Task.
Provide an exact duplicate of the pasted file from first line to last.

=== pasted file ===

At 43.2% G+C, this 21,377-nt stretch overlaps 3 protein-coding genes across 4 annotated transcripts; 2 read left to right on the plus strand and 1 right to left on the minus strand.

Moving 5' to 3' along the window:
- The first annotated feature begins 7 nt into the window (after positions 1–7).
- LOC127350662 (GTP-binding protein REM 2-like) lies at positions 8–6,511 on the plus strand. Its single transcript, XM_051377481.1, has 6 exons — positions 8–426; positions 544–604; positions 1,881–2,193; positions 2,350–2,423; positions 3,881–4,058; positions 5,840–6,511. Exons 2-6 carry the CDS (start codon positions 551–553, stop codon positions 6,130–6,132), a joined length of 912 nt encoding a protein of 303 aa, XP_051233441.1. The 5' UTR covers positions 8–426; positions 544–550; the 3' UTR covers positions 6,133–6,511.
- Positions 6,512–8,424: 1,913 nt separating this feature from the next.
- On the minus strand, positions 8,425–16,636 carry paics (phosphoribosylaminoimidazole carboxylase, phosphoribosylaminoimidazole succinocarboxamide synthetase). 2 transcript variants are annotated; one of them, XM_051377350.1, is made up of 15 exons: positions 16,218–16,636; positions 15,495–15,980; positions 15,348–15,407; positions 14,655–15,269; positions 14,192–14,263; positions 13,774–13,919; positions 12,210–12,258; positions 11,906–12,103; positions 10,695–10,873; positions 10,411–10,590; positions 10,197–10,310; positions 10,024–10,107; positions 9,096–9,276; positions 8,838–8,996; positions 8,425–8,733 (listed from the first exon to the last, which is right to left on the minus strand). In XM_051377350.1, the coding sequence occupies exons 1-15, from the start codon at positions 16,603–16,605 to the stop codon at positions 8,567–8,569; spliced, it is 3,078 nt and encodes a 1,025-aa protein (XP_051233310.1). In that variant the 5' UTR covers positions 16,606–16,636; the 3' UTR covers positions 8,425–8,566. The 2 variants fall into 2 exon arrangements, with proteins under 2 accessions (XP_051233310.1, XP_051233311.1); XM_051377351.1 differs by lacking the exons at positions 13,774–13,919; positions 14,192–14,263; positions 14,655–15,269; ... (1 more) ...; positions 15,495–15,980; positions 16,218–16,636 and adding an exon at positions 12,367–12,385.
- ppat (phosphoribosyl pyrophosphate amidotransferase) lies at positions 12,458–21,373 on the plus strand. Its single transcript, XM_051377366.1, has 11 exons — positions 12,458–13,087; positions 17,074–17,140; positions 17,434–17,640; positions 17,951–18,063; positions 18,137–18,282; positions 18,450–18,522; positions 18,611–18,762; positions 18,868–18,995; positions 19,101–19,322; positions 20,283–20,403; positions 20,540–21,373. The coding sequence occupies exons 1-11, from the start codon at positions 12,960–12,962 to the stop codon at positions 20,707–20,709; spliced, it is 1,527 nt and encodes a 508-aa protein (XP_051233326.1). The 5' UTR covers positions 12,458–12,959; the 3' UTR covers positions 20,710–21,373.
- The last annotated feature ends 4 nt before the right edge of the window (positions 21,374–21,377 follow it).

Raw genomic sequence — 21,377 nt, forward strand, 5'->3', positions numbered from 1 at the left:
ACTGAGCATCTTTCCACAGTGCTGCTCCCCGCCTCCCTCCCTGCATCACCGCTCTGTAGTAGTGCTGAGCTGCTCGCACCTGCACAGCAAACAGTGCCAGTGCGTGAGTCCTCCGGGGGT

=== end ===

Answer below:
At 43.2% G+C, this 21,377-nt stretch overlaps 3 protein-coding genes across 4 annotated transcripts; 2 read left to right on the plus strand and 1 right to left on the minus strand.

Moving 5' to 3' along the window:
- The first annotated feature begins 7 nt into the window (after positions 1–7).
- LOC127350662 (GTP-binding protein REM 2-like) lies at positions 8–6,511 on the plus strand. Its single transcript, XM_051377481.1, has 6 exons — positions 8–426; positions 544–604; positions 1,881–2,193; positions 2,350–2,423; positions 3,881–4,058; positions 5,840–6,511. Exons 2-6 carry the CDS (start codon positions 551–553, stop codon positions 6,130–6,132), a joined length of 912 nt encoding a protein of 303 aa, XP_051233441.1. The 5' UTR covers positions 8–426; positions 544–550; the 3' UTR covers positions 6,133–6,511.
- Positions 6,512–8,424: 1,913 nt separating this feature from the next.
- On the minus strand, positions 8,425–16,636 carry paics (phosphoribosylaminoimidazole carboxylase, phosphoribosylaminoimidazole succinocarboxamide synthetase). 2 transcript variants are annotated; one of them, XM_051377350.1, is made up of 15 exons: positions 16,218–16,636; positions 15,495–15,980; positions 15,348–15,407; positions 14,655–15,269; positions 14,192–14,263; positions 13,774–13,919; positions 12,210–12,258; positions 11,906–12,103; positions 10,695–10,873; positions 10,411–10,590; positions 10,197–10,310; positions 10,024–10,107; positions 9,096–9,276; positions 8,838–8,996; positions 8,425–8,733 (listed from the first exon to the last, which is right to left on the minus strand). In XM_051377350.1, the coding sequence occupies exons 1-15, from the start codon at positions 16,603–16,605 to the stop codon at positions 8,567–8,569; spliced, it is 3,078 nt and encodes a 1,025-aa protein (XP_051233310.1). In that variant the 5' UTR covers positions 16,606–16,636; the 3' UTR covers positions 8,425–8,566. The 2 variants fall into 2 exon arrangements, with proteins under 2 accessions (XP_051233310.1, XP_051233311.1); XM_051377351.1 differs by lacking the exons at positions 13,774–13,919; positions 14,192–14,263; positions 14,655–15,269; ... (1 more) ...; positions 15,495–15,980; positions 16,218–16,636 and adding an exon at positions 12,367–12,385.
- ppat (phosphoribosyl pyrophosphate amidotransferase) lies at positions 12,458–21,373 on the plus strand. Its single transcript, XM_051377366.1, has 11 exons — positions 12,458–13,087; positions 17,074–17,140; positions 17,434–17,640; positions 17,951–18,063; positions 18,137–18,282; positions 18,450–18,522; positions 18,611–18,762; positions 18,868–18,995; positions 19,101–19,322; positions 20,283–20,403; positions 20,540–21,373. The coding sequence occupies exons 1-11, from the start codon at positions 12,960–12,962 to the stop codon at positions 20,707–20,709; spliced, it is 1,527 nt and encodes a 508-aa protein (XP_051233326.1). The 5' UTR covers positions 12,458–12,959; the 3' UTR covers positions 20,710–21,373.
- The last annotated feature ends 4 nt before the right edge of the window (positions 21,374–21,377 follow it).

Raw genomic sequence — 21,377 nt, forward strand, 5'->3', positions numbered from 1 at the left:
ACTGAGCATCTTTCCACAGTGCTGCTCCCCGCCTCCCTCCCTGCATCACCGCTCTGTAGTAGTGCTGAGCTGCTCGCACCTGCACAGCAAACAGTGCCAGTGCGTGAGTCCTCCGGGGGT